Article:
People seldom give any airtime to “psi” phenomena like Out of Body Experiences (OBEs) and Near Death Experiences (NDEs), and when they do it’s to mock or decry those who have been brave enough to self-disclose. According to our prevailing Newtonian-based scientific paradigm, OBEs are at the very least fictional narratives of the great beyond confabulated to distract from the sobering reality of ephemeral life and at most lucid hallucinations produced by the brain during times of acute stress. But preference for one phenomenological interpretation over another won’t change the fact that they comprise no empirical validity, or so we’re led to believe.
Nowadays the consensus amongst philosophers of science, neuroscientists, clinical and experimental psychologists, and the like is that consciousness, the multifaceted sensory information woven into an integrated perceptual experience of the phenomenal world, is an epiphenomenon of cerebral activation. Without glucose metabolism and electrical activation in the cortical and subcortical neurons there can be no consciousness. Hence all the cognitive and emotional output of the human mind is reducible to physiological interactions transpiring inside that complex meat factory within the skull, the brain. An empirical scaffold of this sort cannot and will not account for phenomenal exemptions whereby conscious awareness or an aspect of may temporarily disengage from its generator, meander about in psychic space, and then reunite with it. Allowing such conceptions into empirical grounds would be sacrilegious, an infinite regress to the magical thinking of our ancient ancestors.
In Proof of Heaven: A Neurosurgeon’s Journey into the Afterlife (2012) we learn that neurosurgeon Eban Alexander was a staunch advocate of this perspective, at least until his near-fatal brush with the angel of death. The predicament started one Sunday evening when Alexander’s back started to ache. Thinking that it was no more than a mild respiratory virus he chose to ignore it. In retrospect, the passive inaction nearly cost him his life–what had begun as a wave of pain coursing along his back swiftly snowballed into a grand mal seizure and a lethal lapse into unconsciousness. After his immediate transportation to the Lynchburg General Hospital emergency room, physicians ascertained that Alexander was suffering from an E. coli infection, a primordial strain of bacterial meningitis. E. coli bacteria subsist and thrive in the gastrointestinal tract of human adults and so under normal conditions they are neither foreign nor detrimental to the human body.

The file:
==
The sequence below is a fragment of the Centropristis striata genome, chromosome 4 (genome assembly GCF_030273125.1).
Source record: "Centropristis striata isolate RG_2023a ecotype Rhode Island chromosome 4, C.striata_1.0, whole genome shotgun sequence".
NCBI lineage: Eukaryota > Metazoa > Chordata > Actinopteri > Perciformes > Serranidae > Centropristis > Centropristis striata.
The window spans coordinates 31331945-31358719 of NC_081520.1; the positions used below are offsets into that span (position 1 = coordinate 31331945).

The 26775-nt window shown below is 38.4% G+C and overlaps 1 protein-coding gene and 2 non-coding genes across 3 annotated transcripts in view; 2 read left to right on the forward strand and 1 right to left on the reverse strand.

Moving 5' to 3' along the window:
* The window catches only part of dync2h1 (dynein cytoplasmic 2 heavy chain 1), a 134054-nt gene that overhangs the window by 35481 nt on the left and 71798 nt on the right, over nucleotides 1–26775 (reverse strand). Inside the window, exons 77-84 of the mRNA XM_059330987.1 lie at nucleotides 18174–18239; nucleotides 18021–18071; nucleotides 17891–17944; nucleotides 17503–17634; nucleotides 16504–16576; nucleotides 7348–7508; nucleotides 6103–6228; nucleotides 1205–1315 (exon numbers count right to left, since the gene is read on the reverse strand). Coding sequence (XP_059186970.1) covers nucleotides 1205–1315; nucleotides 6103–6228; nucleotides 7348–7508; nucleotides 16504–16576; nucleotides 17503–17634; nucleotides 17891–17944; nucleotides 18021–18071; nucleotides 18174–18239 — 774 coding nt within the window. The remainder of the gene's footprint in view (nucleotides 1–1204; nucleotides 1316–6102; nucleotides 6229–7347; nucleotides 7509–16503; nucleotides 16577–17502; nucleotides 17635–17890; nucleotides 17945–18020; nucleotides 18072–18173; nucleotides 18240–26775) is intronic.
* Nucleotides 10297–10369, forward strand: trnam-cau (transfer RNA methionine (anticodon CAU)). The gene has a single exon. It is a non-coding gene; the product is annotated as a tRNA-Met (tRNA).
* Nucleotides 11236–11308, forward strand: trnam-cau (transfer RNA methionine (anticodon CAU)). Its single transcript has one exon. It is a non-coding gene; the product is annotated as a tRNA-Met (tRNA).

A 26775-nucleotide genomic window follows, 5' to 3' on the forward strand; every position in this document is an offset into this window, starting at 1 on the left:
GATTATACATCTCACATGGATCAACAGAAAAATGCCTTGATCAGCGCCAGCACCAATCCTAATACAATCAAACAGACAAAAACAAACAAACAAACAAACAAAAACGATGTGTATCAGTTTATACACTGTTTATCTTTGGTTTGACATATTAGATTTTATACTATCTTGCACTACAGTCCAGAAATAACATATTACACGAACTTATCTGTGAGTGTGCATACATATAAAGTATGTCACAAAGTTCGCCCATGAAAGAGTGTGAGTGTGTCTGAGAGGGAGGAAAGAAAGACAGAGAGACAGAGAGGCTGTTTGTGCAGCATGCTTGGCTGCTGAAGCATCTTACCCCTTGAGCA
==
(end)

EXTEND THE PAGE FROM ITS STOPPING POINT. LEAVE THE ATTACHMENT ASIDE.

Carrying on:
Evidently there are exceptions to this rule, such as when they enter the cerebrospinal fluid bathing the brain and spinal cord and begin to aggressively consume glucose and everything else in the immediate vicinity. The prognosis for victims of bacterial meningitis who seek medical attention after having suffered the first wave of neurologic detriments is uniformly gloomy, to say the least. Only about ten percent survive, and a significant proportion of these unfortunate souls will spend the remainder of their lives confined to the purgatories of a chronic vegetative state. This makes Alexander’s full recovery nothing short of a medical miracle; not only does he survive the menacing ordeal unscathed, he returns with first-hand experience of supernatural agencies and the paraphysical realms beyond. The profound knowledge and wisdom conveyed to Alexander during his seven-day sojourn from the phenomenal world (coma) is explosive, leading to a dramatic amendment of his existing weltanschauung and changing his life forever.
With his body under microbial attack, Alexander claims to have disengaged from the spatiotemporal dimension to which we are all bound before traveling out to psychic realms whose numinosity and aesthetic brilliance cannot be grasped nor described by commonplace semantic language. Having slipped through an interdimensional vortex Alexander finds himself at the Gateway, the entrance to the netherworlds. Noticeable at this point are the inspirited nature of both the disembodied entities and the surrounding environment along with the blurring of demarcations between them. Moreover there is no separation between intrinsic and extrinsic qualities; the iridescent, pulsating matrix of butterfly wings on which he is afloat is tantamount to the overpowering feelings of empathic joy and bliss arising from within. A visual percept will correspond to an intangible mental feature and vise-versa. For Alexander it’s also quite impossible to determine whether the butterfly wings are a phenomenal singularity or whether they are a flock of spiritual beings melding and moving together in harmony and unison as to create the illusion of Oneness.